Eventually the scoby will be quite thick. I recently pulled the layers apart and put the older ones in another jar with enough starter liquid to keep it wet. This is a “scoby hotel” - I love the term - I'm considering naming mine the Oak Hill Inn. Every so often I add some cooled sweet tea to feed it. These are your back-up scobys in case you need to start over, or want more than one batch going at a time, or to share with a friend.

Related Posts:
Adventures in Kombucha
The Kombucha Adventure Begins
Flavoring Kombucha, the Second Brew
How I Make Kombucha

This post has been shared at some of my favorite blog hops.


My hope is to inspire you, and to encourage your homesteading plans and your dreams of a simple, self-reliant, God-dependent life. You can follow me at: 
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  1. Been making my own for several years. Your info was spot on. I thought I'd add that I change the "add in" according to seasons. Elderberry and Ginger are a great combo during flu season.

    1. Oh yes, elderberry would be very good during flu season. Thank you for that suggestion.

  2. I am so delighted that I hopped over from My Flagstaff Home to check out your kombucha recipe. I drink kombucha but I have never made it from scratch. I plan to try your method. Pinning and sharing!

  3. Deborah, I'm glad you hopped over too. Thank you for sharing!

  4. Thank you for sharing this! I've been wanting to start brewing my own kombucha and your directions are clear and simple. I'm excited to try it!

  5. Hi Kayse, I'm happy to hear that the directions were helpful to you. Most of all, have fun and enjoy!

  6. I don't know if I could get anyone here to drink it, but I am thinking about trying. Thanks for sharing on the Homestead Blog Hop.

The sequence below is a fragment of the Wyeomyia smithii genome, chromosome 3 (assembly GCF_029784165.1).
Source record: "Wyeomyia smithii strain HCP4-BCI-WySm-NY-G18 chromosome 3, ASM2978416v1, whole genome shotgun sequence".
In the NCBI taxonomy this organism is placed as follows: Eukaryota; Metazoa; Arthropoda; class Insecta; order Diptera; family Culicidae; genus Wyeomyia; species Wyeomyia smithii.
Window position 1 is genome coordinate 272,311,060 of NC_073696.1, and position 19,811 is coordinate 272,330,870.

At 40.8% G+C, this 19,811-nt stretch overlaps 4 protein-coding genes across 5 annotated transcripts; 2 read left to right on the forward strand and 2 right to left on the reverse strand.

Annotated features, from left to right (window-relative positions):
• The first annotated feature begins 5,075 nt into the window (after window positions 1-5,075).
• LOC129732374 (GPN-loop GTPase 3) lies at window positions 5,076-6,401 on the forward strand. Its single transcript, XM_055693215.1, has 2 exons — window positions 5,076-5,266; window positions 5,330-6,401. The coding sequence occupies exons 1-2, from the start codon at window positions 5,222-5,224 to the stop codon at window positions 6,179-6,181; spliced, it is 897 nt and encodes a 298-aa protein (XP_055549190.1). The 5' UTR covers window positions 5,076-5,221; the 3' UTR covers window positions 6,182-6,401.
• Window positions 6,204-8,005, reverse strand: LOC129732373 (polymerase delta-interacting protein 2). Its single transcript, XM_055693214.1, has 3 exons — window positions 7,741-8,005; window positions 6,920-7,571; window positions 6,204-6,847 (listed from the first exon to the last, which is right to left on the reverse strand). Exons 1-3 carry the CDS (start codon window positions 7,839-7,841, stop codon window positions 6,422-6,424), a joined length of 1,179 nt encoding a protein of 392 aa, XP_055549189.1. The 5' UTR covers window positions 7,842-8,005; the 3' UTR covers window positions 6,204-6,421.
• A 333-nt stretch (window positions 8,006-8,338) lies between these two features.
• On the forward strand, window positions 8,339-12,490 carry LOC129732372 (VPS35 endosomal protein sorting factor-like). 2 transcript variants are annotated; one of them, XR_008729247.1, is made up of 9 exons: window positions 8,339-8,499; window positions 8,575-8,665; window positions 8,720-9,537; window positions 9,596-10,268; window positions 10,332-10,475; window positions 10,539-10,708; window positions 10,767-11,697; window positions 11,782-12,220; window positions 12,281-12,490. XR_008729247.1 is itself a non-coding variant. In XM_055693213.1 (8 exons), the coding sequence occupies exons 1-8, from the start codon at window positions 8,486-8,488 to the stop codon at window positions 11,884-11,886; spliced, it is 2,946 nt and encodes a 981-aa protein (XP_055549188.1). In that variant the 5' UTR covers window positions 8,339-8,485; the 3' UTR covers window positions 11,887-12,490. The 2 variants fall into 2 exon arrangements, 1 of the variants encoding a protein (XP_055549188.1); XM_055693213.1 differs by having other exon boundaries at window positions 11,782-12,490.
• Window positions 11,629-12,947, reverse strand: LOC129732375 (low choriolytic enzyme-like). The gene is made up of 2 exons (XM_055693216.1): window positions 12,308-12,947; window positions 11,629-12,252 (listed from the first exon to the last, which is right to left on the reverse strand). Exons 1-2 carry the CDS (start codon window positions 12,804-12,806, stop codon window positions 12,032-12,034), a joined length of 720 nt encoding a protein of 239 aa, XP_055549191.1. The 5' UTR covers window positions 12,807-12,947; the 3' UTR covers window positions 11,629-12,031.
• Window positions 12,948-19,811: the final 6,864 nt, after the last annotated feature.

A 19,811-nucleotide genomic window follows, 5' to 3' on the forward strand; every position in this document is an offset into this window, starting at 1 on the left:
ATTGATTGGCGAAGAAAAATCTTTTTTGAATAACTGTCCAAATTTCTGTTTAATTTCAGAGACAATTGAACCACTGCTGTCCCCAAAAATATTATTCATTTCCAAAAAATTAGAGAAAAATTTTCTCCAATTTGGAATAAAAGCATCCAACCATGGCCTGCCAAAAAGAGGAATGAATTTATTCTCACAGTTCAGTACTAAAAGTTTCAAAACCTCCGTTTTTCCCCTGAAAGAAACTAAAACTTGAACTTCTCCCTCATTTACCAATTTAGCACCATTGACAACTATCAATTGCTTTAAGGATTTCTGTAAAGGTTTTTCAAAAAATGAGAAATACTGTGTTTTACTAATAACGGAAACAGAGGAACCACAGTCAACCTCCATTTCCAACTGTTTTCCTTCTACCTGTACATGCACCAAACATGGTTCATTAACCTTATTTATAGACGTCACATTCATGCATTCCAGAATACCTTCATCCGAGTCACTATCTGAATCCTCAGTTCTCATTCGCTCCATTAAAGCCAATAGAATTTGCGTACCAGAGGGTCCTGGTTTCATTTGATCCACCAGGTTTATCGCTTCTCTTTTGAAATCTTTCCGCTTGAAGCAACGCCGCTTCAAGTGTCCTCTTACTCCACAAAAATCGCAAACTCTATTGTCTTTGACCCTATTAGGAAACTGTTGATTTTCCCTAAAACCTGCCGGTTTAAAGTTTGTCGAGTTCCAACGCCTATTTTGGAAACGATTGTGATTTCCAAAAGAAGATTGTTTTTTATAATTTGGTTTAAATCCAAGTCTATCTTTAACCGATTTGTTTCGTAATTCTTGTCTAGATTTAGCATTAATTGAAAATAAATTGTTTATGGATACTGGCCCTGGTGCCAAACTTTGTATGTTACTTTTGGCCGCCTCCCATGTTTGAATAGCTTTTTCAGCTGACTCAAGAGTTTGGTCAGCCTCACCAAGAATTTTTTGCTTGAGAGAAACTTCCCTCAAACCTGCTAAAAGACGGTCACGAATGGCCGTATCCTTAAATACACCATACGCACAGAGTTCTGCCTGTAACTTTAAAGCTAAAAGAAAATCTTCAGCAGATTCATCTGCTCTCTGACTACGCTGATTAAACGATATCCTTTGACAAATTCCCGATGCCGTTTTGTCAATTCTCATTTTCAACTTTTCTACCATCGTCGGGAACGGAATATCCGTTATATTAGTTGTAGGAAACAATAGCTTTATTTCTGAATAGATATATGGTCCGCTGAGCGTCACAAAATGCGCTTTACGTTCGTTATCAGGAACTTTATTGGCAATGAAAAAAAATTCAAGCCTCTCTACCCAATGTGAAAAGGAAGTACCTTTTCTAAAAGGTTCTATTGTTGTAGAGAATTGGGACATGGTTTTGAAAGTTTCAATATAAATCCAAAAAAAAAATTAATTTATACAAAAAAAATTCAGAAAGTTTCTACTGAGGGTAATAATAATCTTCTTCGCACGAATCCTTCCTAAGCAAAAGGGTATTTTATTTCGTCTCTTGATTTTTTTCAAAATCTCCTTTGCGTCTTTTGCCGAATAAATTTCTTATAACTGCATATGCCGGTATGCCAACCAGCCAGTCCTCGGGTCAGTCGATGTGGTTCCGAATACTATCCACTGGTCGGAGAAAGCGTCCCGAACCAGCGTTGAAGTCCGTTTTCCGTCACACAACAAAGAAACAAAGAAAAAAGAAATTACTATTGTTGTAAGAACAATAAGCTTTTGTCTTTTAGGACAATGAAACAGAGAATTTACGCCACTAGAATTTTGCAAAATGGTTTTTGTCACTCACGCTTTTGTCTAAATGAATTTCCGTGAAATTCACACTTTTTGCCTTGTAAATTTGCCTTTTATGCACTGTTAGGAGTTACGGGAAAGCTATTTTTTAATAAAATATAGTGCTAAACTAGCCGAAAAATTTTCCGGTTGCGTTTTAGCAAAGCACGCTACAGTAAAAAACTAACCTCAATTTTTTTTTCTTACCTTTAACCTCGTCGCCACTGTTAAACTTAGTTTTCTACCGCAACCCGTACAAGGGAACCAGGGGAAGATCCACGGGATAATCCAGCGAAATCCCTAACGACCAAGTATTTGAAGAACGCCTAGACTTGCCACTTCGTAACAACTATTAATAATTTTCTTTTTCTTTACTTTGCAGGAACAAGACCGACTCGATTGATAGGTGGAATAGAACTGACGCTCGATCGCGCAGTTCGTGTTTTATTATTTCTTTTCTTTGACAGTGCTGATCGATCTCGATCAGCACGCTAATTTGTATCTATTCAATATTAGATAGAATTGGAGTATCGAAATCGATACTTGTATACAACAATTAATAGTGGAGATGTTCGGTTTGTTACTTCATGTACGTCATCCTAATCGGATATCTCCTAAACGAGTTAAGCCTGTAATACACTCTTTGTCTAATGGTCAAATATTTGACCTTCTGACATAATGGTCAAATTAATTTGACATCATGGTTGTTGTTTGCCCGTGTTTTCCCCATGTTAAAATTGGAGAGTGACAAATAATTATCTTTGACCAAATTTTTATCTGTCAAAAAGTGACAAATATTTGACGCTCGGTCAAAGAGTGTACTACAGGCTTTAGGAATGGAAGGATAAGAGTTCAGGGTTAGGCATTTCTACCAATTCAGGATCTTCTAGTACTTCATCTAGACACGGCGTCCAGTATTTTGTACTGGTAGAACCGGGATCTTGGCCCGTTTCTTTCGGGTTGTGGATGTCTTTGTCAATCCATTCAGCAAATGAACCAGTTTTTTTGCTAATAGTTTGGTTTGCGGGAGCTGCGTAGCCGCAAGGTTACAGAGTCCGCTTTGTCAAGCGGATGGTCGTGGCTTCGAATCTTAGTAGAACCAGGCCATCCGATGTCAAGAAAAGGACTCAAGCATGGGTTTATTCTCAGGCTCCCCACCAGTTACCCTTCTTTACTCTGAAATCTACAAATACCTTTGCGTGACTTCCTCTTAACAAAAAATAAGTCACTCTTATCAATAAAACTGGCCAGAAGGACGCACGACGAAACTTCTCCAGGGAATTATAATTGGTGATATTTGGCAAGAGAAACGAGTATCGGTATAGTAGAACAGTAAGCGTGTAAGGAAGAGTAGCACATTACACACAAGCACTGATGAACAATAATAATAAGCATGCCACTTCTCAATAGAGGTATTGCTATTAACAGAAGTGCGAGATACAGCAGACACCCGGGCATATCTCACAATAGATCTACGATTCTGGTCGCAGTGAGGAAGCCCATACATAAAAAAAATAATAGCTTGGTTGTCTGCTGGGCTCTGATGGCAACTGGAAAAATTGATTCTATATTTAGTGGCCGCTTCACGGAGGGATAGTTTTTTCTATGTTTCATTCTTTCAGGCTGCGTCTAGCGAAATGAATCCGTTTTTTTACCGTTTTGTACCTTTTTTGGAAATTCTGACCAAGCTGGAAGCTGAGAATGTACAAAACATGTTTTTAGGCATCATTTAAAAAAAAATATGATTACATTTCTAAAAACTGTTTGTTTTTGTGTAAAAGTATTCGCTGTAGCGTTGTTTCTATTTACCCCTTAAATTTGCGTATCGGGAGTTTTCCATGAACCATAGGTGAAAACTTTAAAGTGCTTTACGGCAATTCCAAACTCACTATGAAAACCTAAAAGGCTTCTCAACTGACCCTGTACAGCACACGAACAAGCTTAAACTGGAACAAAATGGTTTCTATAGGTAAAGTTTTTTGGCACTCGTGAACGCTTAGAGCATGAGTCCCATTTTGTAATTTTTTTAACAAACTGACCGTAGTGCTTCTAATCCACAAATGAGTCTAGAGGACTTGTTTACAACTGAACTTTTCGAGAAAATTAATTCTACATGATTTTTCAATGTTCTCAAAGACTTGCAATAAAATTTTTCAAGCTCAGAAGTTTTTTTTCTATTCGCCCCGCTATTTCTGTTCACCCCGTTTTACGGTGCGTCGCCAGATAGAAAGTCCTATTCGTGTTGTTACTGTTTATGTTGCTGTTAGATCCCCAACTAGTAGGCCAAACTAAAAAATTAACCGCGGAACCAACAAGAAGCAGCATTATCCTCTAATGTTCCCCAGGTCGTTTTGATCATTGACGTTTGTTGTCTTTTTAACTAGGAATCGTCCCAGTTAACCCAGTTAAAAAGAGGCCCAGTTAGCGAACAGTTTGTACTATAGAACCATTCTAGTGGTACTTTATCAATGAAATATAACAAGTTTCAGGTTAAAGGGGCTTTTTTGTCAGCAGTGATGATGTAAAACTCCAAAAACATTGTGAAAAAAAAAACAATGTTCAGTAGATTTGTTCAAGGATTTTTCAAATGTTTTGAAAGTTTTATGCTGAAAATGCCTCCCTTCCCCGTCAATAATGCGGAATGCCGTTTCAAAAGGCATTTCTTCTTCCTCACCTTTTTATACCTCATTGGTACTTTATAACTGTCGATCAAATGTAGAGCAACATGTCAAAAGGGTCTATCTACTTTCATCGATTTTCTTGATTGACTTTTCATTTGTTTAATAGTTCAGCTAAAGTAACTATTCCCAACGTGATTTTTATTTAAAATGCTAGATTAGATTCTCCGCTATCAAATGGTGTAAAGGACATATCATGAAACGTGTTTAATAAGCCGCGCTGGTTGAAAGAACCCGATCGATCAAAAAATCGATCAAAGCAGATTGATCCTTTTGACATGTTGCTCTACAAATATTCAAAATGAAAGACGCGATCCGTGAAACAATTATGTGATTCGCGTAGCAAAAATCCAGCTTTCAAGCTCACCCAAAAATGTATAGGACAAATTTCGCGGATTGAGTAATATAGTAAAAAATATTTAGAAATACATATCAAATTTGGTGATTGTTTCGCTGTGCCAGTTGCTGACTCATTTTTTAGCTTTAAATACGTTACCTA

7. I'm the only one who drinks it here too, Gregg.

  8. I'm getting into fermentation more these days, and kombucha's up next! I'm hoping to give it a try soon. :) Thanks for sharing!

  9. I'm glad it was a timely post for you, CJ. I hope it's helpful.

  10. Anonymous5:33 PM

    Sounds like you're really getting the hang of it. I also strain my kombucha, I know it's fine to drink the bits, even healthy, but I don't fancy the idea. I find that if you add pieced of fruit such as whole berries you get more stuff happening. Just wondering if anyone who has made kombucha for multiple seasons can help me out. In Australia we are just entering spring. Over winter I stopped making Kombucha since my house doesn't have much heating and it was taking too long to ferment. I just left the scooby in the very large Kombucha jar with the liquid. I haven't added any more tea or sugar since. There doesn't appear to be any mould but do you think it will still be alive. Can I just start up as usual?

  11. Hi Therese, I googled and found quite a few folks who have resurrected scobies over a year old. Wow. Resurrecting a kombucha scoby. It sounds like it'll work just fine.

  12. I've heard so much about kombucha tea but have never had any! Thanks for linking up to the Country Fair Blog Party!

  13. I heard about of kamboucha tea for long time, never tried to make it home. From your post I learned that is simple to make at home. Thanks for sharing with Hearth and soul blog hop, pinning and tweeting.